I received a note from Andy Gilbertson, one of the developers behind Parallel Kingdom, a location-based mobile massively multiplayer (or MMO) game that uses your GPS location to place you in a virtual world atop the real world. The game seems like an obvious winner for the iPhone, but the team has been struggling to get it past Apple's app review policies.
Gilbertson's travails with the iPhone application acceptance process illustrates why Apple's gating of applications is a troubling reality for developers--and for consumers. And while it's understandable to have a gating mechanism in place, if Apple wants to remain at the top of the mobile application space, it so heavily dominates, the company needs to commit more resources to not just the application review process, but in communicating with developers. As of my last e-mail exchange with Gilbertson, Apple had not responded for more than six days. My call to App Store PR has gone unreturned for about 18 hours as of this post.
Apple's acceptance policies can be shockingly difficult to navigate, so much so that some have marveled at the fact that an ecosystem could build up at all.The fact that iPhone applications are written in Objective C, a previously uncommon programming language, is in and of itself a show-stopper for many developers, but that obviously hasn't stopped development.
Earlier today Ars Technica wrote about several prominent developer including Facebook's Joe Hewitt, Second Gear's Justin Williams, and longtime Mac software developer Rogue Amoeba, all of whom recently "decided that enough is enough" and that they would abandon iPhone development efforts. And while each cites different reasons, the underlying thread is that they've had enough of waiting for Apple to distribute their apps, an instantaneous effort on the Internet.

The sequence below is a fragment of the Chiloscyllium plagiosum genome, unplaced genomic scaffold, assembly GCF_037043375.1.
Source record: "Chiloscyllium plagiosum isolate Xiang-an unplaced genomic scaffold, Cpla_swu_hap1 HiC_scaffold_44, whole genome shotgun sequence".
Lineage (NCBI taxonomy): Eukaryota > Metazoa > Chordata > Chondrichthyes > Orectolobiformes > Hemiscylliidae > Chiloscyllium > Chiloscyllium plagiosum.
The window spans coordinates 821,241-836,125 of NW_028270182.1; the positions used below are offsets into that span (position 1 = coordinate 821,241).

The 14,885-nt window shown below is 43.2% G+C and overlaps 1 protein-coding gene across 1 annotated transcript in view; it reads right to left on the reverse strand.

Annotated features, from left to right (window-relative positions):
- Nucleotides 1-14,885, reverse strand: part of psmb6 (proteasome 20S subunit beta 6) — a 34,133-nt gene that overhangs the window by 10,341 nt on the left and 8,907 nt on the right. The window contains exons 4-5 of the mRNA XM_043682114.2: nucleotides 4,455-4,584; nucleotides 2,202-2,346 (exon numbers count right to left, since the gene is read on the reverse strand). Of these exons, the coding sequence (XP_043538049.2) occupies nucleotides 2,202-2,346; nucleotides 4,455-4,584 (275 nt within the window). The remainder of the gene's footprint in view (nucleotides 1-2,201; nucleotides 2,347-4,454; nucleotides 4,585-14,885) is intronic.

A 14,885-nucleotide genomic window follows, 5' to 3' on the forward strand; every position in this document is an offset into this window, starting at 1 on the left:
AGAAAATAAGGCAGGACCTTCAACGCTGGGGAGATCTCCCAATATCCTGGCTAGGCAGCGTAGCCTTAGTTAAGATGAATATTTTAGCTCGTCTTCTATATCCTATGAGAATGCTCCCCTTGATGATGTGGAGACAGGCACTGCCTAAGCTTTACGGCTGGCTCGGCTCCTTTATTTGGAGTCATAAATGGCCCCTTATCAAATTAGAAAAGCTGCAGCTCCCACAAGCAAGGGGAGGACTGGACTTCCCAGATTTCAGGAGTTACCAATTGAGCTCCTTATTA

While restrictive or complex policies are unlikely to stop the iPhone juggernaut, they can be very painful reminders of what would happen if we regress 15 years to the unfortunate walled gardens of AOL. Tim O'Reilly reminded us of the risk of the closed Web recently, commenting that "anyone can put up a Web site, or launch a new Windows or Mac OS X or Linux application, without anyone's permission. But put an app onto the iPhone? That requires Apple's blessing."
It's unlikely that a few developers falling off of the iPhone train will have a dramatic effect on the growth of the market, but this kind of unhappiness can easily lead to a backlash. The big question is if another mobile platform can take the place of the iPhone.
Android has arguably the best chance, but it currently struggles due to immaturity of its own application ecosystem. Nonetheless, there is a huge revenue opportunity for an open-Web approach to mobile applications. It remains to be seen if Android can live up to the hype and not fall into the same trappings as the App Store. For all of Apple's sins in how they run that business, it's undeniable that it remains hugely successful.